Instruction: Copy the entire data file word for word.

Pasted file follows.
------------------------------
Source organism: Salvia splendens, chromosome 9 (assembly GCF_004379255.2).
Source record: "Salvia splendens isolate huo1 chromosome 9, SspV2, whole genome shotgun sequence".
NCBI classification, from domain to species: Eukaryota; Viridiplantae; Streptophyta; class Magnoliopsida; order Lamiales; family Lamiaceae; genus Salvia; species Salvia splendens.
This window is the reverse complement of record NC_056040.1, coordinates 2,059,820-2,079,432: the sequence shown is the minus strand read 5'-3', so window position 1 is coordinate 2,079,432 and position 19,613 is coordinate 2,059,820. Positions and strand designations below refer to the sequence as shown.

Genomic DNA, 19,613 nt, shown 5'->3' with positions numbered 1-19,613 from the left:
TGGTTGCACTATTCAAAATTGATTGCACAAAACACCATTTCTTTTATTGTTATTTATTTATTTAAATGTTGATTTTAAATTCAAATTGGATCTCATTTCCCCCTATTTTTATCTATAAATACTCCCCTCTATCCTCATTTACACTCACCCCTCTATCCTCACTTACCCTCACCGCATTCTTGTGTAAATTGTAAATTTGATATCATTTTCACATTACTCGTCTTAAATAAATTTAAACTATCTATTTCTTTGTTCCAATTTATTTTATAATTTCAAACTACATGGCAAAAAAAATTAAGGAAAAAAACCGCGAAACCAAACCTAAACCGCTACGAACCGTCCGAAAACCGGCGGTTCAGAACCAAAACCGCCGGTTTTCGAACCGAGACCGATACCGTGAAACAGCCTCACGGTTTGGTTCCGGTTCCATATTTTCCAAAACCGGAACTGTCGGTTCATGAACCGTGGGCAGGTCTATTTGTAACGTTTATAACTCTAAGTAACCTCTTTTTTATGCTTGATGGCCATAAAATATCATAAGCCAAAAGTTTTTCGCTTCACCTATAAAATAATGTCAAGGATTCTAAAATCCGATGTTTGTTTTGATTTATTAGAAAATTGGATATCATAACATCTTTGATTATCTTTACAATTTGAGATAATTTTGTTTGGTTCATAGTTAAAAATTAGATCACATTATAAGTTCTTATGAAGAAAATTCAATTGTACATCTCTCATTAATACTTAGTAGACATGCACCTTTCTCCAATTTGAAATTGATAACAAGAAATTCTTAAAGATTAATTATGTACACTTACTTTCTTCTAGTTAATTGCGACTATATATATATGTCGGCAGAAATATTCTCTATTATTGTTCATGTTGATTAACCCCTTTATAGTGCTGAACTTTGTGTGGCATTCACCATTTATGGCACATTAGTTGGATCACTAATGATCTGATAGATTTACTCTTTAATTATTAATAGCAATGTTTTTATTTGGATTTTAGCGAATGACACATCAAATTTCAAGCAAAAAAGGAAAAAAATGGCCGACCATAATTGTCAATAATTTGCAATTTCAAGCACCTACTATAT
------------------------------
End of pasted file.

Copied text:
Source organism: Salvia splendens, chromosome 9 (assembly GCF_004379255.2).
Source record: "Salvia splendens isolate huo1 chromosome 9, SspV2, whole genome shotgun sequence".
NCBI classification, from domain to species: Eukaryota; Viridiplantae; Streptophyta; class Magnoliopsida; order Lamiales; family Lamiaceae; genus Salvia; species Salvia splendens.
This window is the reverse complement of record NC_056040.1, coordinates 2,059,820-2,079,432: the sequence shown is the minus strand read 5'-3', so window position 1 is coordinate 2,079,432 and position 19,613 is coordinate 2,059,820. Positions and strand designations below refer to the sequence as shown.

Genomic DNA, 19,613 nt, shown 5'->3' with positions numbered 1-19,613 from the left:
TGGTTGCACTATTCAAAATTGATTGCACAAAACACCATTTCTTTTATTGTTATTTATTTATTTAAATGTTGATTTTAAATTCAAATTGGATCTCATTTCCCCCTATTTTTATCTATAAATACTCCCCTCTATCCTCATTTACACTCACCCCTCTATCCTCACTTACCCTCACCGCATTCTTGTGTAAATTGTAAATTTGATATCATTTTCACATTACTCGTCTTAAATAAATTTAAACTATCTATTTCTTTGTTCCAATTTATTTTATAATTTCAAACTACATGGCAAAAAAAATTAAGGAAAAAAACCGCGAAACCAAACCTAAACCGCTACGAACCGTCCGAAAACCGGCGGTTCAGAACCAAAACCGCCGGTTTTCGAACCGAGACCGATACCGTGAAACAGCCTCACGGTTTGGTTCCGGTTCCATATTTTCCAAAACCGGAACTGTCGGTTCATGAACCGTGGGCAGGTCTATTTGTAACGTTTATAACTCTAAGTAACCTCTTTTTTATGCTTGATGGCCATAAAATATCATAAGCCAAAAGTTTTTCGCTTCACCTATAAAATAATGTCAAGGATTCTAAAATCCGATGTTTGTTTTGATTTATTAGAAAATTGGATATCATAACATCTTTGATTATCTTTACAATTTGAGATAATTTTGTTTGGTTCATAGTTAAAAATTAGATCACATTATAAGTTCTTATGAAGAAAATTCAATTGTACATCTCTCATTAATACTTAGTAGACATGCACCTTTCTCCAATTTGAAATTGATAACAAGAAATTCTTAAAGATTAATTATGTACACTTACTTTCTTCTAGTTAATTGCGACTATATATATATGTCGGCAGAAATATTCTCTATTATTGTTCATGTTGATTAACCCCTTTATAGTGCTGAACTTTGTGTGGCATTCACCATTTATGGCACATTAGTTGGATCACTAATGATCTGATAGATTTACTCTTTAATTATTAATAGCAATGTTTTTATTTGGATTTTAGCGAATGACACATCAAATTTCAAGCAAAAAAGGAAAAAAATGGCCGACCATAATTGTCAATAATTTGCAATTTCAAGCACCTACTATAT